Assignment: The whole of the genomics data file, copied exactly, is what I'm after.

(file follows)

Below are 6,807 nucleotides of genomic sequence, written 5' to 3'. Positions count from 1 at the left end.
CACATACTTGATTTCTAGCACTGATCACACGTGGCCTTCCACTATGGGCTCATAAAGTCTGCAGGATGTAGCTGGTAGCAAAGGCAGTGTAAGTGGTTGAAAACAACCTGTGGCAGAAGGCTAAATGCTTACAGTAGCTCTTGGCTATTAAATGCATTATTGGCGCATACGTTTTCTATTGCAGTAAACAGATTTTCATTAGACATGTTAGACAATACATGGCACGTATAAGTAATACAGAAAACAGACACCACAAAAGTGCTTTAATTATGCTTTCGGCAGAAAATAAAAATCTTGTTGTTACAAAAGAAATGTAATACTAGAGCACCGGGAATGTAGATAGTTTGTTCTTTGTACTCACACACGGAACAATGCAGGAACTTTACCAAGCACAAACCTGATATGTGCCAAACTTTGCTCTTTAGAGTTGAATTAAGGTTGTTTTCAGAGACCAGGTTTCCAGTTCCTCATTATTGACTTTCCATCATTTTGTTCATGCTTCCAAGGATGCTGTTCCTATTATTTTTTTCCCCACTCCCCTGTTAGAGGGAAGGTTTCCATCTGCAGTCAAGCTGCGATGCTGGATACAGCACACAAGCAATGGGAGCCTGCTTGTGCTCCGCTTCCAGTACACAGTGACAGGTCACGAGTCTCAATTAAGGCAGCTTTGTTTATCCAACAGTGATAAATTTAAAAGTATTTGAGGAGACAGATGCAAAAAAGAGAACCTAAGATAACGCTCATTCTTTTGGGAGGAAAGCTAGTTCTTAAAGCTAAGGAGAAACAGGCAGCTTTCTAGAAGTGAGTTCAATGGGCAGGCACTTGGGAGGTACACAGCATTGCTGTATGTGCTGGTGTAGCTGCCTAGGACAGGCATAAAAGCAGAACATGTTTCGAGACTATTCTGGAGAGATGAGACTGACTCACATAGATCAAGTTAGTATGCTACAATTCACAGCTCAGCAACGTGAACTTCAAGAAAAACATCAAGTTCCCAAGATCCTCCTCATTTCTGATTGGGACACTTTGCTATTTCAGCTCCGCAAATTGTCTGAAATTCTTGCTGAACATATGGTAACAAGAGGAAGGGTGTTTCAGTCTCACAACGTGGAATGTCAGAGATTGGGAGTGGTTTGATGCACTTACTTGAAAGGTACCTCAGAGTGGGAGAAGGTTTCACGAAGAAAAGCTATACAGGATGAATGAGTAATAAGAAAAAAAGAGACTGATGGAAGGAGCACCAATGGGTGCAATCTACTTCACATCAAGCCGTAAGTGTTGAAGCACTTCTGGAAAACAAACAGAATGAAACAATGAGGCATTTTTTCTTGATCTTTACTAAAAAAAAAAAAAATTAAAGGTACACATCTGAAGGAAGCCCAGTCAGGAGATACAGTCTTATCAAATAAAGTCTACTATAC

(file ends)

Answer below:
Below are 6,807 nucleotides of genomic sequence, written 5' to 3'. Positions count from 1 at the left end.
CACATACTTGATTTCTAGCACTGATCACACGTGGCCTTCCACTATGGGCTCATAAAGTCTGCAGGATGTAGCTGGTAGCAAAGGCAGTGTAAGTGGTTGAAAACAACCTGTGGCAGAAGGCTAAATGCTTACAGTAGCTCTTGGCTATTAAATGCATTATTGGCGCATACGTTTTCTATTGCAGTAAACAGATTTTCATTAGACATGTTAGACAATACATGGCACGTATAAGTAATACAGAAAACAGACACCACAAAAGTGCTTTAATTATGCTTTCGGCAGAAAATAAAAATCTTGTTGTTACAAAAGAAATGTAATACTAGAGCACCGGGAATGTAGATAGTTTGTTCTTTGTACTCACACACGGAACAATGCAGGAACTTTACCAAGCACAAACCTGATATGTGCCAAACTTTGCTCTTTAGAGTTGAATTAAGGTTGTTTTCAGAGACCAGGTTTCCAGTTCCTCATTATTGACTTTCCATCATTTTGTTCATGCTTCCAAGGATGCTGTTCCTATTATTTTTTTCCCCACTCCCCTGTTAGAGGGAAGGTTTCCATCTGCAGTCAAGCTGCGATGCTGGATACAGCACACAAGCAATGGGAGCCTGCTTGTGCTCCGCTTCCAGTACACAGTGACAGGTCACGAGTCTCAATTAAGGCAGCTTTGTTTATCCAACAGTGATAAATTTAAAAGTATTTGAGGAGACAGATGCAAAAAAGAGAACCTAAGATAACGCTCATTCTTTTGGGAGGAAAGCTAGTTCTTAAAGCTAAGGAGAAACAGGCAGCTTTCTAGAAGTGAGTTCAATGGGCAGGCACTTGGGAGGTACACAGCATTGCTGTATGTGCTGGTGTAGCTGCCTAGGACAGGCATAAAAGCAGAACATGTTTCGAGACTATTCTGGAGAGATGAGACTGACTCACATAGATCAAGTTAGTATGCTACAATTCACAGCTCAGCAACGTGAACTTCAAGAAAAACATCAAGTTCCCAAGATCCTCCTCATTTCTGATTGGGACACTTTGCTATTTCAGCTCCGCAAATTGTCTGAAATTCTTGCTGAACATATGGTAACAAGAGGAAGGGTGTTTCAGTCTCACAACGTGGAATGTCAGAGATTGGGAGTGGTTTGATGCACTTACTTGAAAGGTACCTCAGAGTGGGAGAAGGTTTCACGAAGAAAAGCTATACAGGATGAATGAGTAATAAGAAAAAAAGAGACTGATGGAAGGAGCACCAATGGGTGCAATCTACTTCACATCAAGCCGTAAGTGTTGAAGCACTTCTGGAAAACAAACAGAATGAAACAATGAGGCATTTTTTCTTGATCTTTACTAAAAAAAAAAAAAATTAAAGGTACACATCTGAAGGAAGCCCAGTCAGGAGATACAGTCTTATCAAATAAAGTCTACTATAC